Contrary to what many shippers believe, single sourcing does not actually ensure the best price in the market. A well-designed and executed drayage bid strategy can deliver the same financial return for a multi-carrier strategy as a single source award.  A best-in-class bid process includes the following 3 components:

  • Accurate, actionable data. To get great pricing and committed capacity, shippers need to provide carriers with information about their business. Historical weekly volumes broken down by port and rail ramp allow carriers to properly price the business, as well as plan for volume fluctuations and spikes. 
  • Well-defined, transparent process. Shippers need to be transparent about the overall bid process, including criteria they plan to use to award business. This is challenging for shippers who perform bids merely to get their current carrier to maintain pricing without a real intent to get new carriers involved. 
  • Market intelligence. Many shippers are not close to the drayage portion of the supply chain and have no market intelligence outside of their own pricing and business. Having a good consulting partner to help manage your bid process can pay big dividends and put the leverage back in the shipper's hands.

Finally, having multiple carriers does not have to mean doubling or tripling the network complexity and workload for the shipper.  There are several quality 3PLs in the drayage space that can provide a single source for load and carrier management for the shipper while also delivering the benefits of a diversified carrier base.  The value of having a “one stop shop” to manage a drayage network can allow shippers to focus on being strategic about how their network operates and leaves the headaches of daily carrier management to a strong network partner.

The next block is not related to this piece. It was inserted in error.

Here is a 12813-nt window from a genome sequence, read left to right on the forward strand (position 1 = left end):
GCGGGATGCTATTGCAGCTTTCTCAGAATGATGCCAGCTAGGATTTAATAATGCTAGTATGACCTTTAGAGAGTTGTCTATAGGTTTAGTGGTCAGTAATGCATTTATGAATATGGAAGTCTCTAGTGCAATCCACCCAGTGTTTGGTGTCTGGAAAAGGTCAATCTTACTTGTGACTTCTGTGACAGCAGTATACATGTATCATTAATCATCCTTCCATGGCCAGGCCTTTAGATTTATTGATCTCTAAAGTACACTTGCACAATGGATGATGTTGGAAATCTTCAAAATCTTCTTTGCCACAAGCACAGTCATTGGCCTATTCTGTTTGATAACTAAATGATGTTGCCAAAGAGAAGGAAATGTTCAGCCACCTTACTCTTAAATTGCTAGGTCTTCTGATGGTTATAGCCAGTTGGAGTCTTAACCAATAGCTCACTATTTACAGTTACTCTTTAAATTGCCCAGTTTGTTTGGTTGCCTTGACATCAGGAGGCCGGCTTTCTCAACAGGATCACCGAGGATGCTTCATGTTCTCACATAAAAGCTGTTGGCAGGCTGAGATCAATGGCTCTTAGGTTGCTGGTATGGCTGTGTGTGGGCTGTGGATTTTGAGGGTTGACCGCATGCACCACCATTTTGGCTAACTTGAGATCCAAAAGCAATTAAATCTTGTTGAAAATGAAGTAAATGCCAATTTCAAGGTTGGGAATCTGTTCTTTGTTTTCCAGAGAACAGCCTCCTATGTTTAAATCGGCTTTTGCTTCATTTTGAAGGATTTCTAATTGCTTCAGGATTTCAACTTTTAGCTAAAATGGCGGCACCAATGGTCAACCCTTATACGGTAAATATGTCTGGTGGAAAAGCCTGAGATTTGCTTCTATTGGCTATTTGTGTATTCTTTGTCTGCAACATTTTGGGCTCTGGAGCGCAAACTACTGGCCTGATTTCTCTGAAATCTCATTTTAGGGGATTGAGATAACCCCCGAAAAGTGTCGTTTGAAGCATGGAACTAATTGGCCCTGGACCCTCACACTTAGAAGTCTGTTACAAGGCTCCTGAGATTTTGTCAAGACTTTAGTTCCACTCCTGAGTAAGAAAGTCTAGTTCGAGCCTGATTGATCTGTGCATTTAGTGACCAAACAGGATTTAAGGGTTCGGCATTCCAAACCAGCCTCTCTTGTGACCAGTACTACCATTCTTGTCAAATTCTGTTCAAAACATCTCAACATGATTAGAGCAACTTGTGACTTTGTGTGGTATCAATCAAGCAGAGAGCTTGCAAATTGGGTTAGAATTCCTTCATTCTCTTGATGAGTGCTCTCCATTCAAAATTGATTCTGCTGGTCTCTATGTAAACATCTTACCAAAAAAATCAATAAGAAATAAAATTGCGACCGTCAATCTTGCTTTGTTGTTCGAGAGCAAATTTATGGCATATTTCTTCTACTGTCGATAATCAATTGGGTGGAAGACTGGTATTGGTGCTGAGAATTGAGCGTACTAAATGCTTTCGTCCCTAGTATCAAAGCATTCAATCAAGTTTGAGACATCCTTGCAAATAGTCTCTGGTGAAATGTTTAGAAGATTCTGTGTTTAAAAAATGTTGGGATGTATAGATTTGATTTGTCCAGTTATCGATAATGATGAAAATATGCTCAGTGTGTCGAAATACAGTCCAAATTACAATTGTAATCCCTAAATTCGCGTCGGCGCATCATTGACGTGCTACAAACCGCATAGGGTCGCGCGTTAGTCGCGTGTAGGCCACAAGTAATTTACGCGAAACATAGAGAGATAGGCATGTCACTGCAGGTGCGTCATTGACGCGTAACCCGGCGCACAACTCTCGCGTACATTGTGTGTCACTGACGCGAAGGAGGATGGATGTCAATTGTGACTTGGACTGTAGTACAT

Three things your 3PL partner should be doing:

  • A good partner aligns on cost and service goals, provides strong execution, and is transparent about service issues and challenges.
  • Has a deep carrier network to support the shipper's volumes and can easily scale their capacity on a week-in, week-out basis better than a shipper can by
  • Can leverage their entire book of business to reduce costs by matching one shipper's import volume with another shipper’s export volumes, drawing cost synergies from their carrier base, and passing savings on to each shipper.

Many shippers who have outsourced the management of their drayage network have experienced more control, increased visibility, and reduced costs compared to managing their drayage network with their own resources.  

If you are struggling with capacity issues in today’s drayage market, you should take comfort in knowing that you are not alone!  As you think about new ways to build a better drayage mousetrap, consider implementing a multi-carrier strategy with an industry-leading drayage management provider. They can provide the support you need in a tight market like the one we are in today.


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Mike is Senior Vice President of Logistics Solutions for CPG, focused on providing unique first and final mile solutions to forward-thinking global shippers. Mike can be reached at or connect with him on LinkedIn